Turning now to France, the Commission concluded in April this year that it was experiencing macro-economic imbalances and indicated the need for decisive policy action. France has seen sustained losses of competitiveness over the last 10 years and more efforts are needed to remedy this. In May, France was granted extra time to correct its excessive deficit, and it should use this time to tackle unemployment and to improve its business environment along the lines we have been recommending. Such as: making public spending more efficient, simplifying regulations for businesses and ensuring the tax system is as growth-friendly as possible. So today, we have decided to launch an In-Depth Review, which should allow us to assess in detail whether imbalances persist.
Let me also say a word on Italy. I believe it is essential that Italy remains on the reform path, that political instability does not put at risk the progress achieved and that there is no complacency regarding the challenges ahead, namely the necessary completion of the reforms promised by the government.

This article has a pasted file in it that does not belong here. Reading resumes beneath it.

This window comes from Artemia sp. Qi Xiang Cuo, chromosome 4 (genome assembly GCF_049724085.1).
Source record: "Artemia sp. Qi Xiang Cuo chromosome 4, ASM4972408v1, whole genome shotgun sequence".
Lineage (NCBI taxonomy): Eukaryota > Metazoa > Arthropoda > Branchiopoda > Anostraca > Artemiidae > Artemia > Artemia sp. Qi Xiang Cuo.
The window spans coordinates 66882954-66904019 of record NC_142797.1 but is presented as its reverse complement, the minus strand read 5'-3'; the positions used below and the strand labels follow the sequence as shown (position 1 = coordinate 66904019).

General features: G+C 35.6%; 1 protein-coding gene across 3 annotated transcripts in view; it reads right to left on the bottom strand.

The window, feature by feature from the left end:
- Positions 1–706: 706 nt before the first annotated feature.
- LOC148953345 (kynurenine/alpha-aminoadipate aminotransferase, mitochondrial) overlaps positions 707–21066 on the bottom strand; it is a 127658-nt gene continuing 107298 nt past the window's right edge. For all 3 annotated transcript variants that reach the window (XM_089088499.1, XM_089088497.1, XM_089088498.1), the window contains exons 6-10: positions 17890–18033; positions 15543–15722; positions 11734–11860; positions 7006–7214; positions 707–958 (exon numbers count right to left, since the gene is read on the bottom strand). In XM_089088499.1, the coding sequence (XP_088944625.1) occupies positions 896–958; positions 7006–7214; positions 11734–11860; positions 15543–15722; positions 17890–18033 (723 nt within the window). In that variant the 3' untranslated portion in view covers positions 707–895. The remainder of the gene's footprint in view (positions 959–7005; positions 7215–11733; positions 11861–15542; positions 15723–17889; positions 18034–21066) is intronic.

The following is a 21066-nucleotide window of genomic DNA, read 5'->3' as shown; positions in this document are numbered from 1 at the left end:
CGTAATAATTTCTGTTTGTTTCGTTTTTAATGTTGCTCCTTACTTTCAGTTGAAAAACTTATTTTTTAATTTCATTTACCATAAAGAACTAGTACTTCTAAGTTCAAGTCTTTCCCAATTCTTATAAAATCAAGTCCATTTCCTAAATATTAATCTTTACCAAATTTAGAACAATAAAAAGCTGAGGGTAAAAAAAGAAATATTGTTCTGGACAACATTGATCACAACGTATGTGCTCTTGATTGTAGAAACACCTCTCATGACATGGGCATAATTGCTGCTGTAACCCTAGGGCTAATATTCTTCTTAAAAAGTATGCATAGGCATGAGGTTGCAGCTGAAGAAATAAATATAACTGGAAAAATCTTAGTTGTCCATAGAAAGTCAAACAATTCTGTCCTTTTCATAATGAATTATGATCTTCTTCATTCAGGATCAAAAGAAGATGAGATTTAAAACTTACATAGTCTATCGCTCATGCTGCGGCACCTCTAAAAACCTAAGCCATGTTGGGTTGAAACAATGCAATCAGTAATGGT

We will now start the In-Depth Reviews for all 16 Member States. The results will be presented in spring next year and will inform our country-specific recommendations.
Ladies and gentlemen,
Today's package shows the extent to which we have Europeanised economic policy coordination.
And in the Euro Area in particular, as I mentioned before, we have made a genuine leap forward in terms of budgetary coordination. Today it is possible to discuss among us -, in the European Council but also in the different Council formations - to discuss among us the reforms of France, the surplus of Germany, the financial sectors in Spain or Slovenia, the specific problems of the programme countries. This is a major change; it was simply not possible some years ago.
Now we have to consolidate this process, because like that we are indeed putting in practice what is stated in our treaties, namely that today in the European Union - specifically in the euro area- economic policies are no longer a matter of national responsibility only, it is also a matter of European concern.